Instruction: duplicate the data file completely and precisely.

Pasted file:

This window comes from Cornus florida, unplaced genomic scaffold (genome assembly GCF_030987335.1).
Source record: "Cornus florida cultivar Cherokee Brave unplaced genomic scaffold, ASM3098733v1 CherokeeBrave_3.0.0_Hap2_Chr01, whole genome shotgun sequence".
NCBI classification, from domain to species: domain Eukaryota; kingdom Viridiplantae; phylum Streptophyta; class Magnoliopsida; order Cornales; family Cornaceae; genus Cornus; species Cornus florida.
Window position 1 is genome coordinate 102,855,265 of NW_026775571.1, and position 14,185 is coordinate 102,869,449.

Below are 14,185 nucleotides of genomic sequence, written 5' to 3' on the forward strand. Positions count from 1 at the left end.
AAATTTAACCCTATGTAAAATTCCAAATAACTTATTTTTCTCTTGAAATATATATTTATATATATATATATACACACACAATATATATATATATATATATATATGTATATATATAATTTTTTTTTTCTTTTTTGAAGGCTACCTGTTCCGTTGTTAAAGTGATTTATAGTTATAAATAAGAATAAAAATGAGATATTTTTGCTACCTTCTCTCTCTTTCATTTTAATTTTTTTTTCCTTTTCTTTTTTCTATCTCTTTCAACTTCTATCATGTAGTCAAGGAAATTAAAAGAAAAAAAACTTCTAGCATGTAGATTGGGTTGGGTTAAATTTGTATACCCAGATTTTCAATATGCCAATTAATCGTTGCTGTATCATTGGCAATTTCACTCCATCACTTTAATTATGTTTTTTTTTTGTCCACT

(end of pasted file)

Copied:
This window comes from Cornus florida, unplaced genomic scaffold (genome assembly GCF_030987335.1).
Source record: "Cornus florida cultivar Cherokee Brave unplaced genomic scaffold, ASM3098733v1 CherokeeBrave_3.0.0_Hap2_Chr01, whole genome shotgun sequence".
NCBI classification, from domain to species: domain Eukaryota; kingdom Viridiplantae; phylum Streptophyta; class Magnoliopsida; order Cornales; family Cornaceae; genus Cornus; species Cornus florida.
Window position 1 is genome coordinate 102,855,265 of NW_026775571.1, and position 14,185 is coordinate 102,869,449.

Below are 14,185 nucleotides of genomic sequence, written 5' to 3' on the forward strand. Positions count from 1 at the left end.
AAATTTAACCCTATGTAAAATTCCAAATAACTTATTTTTCTCTTGAAATATATATTTATATATATATATATACACACACAATATATATATATATATATATATATGTATATATATAATTTTTTTTTTCTTTTTTGAAGGCTACCTGTTCCGTTGTTAAAGTGATTTATAGTTATAAATAAGAATAAAAATGAGATATTTTTGCTACCTTCTCTCTCTTTCATTTTAATTTTTTTTTCCTTTTCTTTTTTCTATCTCTTTCAACTTCTATCATGTAGTCAAGGAAATTAAAAGAAAAAAAACTTCTAGCATGTAGATTGGGTTGGGTTAAATTTGTATACCCAGATTTTCAATATGCCAATTAATCGTTGCTGTATCATTGGCAATTTCACTCCATCACTTTAATTATGTTTTTTTTTTGTCCACT